In yesterday's New York Times, Ellen Ullman argued that we need artificial intelligence, not more testing, to prevent high-volume trading catastrophes like the one at Knight Capital. But artificially intelligent market watchers are an expensive and possibly unworkable solution. Instead, by collaborating on an open infrastructure for high-volume algorithmic trading, firms could reduce errors, improve stability, and possibly avoid expensive regulation.
At the beginning of December, we warned the Copyright Office that operating system vendors would use UEFI secure boot anticompetitively, by colluding with hardware partners to exclude alternative operating systems. As Glyn Moody points out, Microsoft has wasted no time in revising its Windows Hardware Certification Requirements to effectively ban most alternative operating systems on ARM-based devices that ship with Windows 8.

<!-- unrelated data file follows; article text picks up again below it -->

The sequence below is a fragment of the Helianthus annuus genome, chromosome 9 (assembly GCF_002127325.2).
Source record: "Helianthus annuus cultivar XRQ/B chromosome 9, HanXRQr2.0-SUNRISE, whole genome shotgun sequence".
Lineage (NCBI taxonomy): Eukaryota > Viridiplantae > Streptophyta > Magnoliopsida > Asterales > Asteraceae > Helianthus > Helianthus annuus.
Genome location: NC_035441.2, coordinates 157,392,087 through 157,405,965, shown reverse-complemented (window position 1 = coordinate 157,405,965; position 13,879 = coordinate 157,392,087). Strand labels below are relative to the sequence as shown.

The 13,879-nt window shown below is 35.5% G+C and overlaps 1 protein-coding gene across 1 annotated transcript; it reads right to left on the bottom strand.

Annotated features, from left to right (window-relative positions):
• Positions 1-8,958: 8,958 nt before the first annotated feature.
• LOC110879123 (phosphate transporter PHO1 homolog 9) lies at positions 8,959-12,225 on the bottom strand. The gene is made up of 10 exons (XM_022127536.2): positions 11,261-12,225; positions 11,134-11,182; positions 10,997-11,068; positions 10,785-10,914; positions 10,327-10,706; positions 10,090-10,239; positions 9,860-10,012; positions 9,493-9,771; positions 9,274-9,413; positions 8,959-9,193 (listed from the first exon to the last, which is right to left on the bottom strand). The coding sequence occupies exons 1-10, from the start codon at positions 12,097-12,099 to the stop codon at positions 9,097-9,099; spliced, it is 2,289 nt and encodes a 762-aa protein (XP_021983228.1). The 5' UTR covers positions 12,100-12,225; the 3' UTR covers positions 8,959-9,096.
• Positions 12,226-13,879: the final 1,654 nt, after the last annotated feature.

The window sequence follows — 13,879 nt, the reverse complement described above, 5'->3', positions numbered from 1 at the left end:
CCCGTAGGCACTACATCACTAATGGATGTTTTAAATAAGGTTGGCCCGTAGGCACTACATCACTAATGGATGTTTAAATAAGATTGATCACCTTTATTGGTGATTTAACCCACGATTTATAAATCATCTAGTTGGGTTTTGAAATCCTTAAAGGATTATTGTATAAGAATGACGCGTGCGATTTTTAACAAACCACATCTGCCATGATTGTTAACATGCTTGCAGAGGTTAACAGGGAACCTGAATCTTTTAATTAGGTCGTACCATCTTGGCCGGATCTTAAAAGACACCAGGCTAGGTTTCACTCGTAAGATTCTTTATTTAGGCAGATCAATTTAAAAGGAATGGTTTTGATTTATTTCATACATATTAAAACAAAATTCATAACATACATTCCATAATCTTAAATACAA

Public Safety is not a matter of Private Concern
In a recent article, Slate's Farhad Manjoo attempts to play down fears of faulty software in car braking systems as a potential cause of traffic accidents. Citing numerous studies which conclude that “the overwhelming reason we get in crashes is driver error,” Manjoo reasons that “the less driving people do, the fewer people will die on the roads.”
While it may certainly be true that most crashes occur because of intoxication, distraction, or driver fatigue, and that computer controlled cars may decrease driver error, Manjoo doesn't seem to see the obvious implication of his own assumptions -- “opaque” and “inherently buggy” software which could endanger public safety should be subject to review.
New York Times reporters John Markoff and Ashlee Vance correctly pointed out that "nations, private corporations, and even bands of rogue programmers are capable of covertly tunneling into information systems," by exploiting bugs in a program's source code in their January 20th story, "Fearing Hackers Who Leave no Trace."
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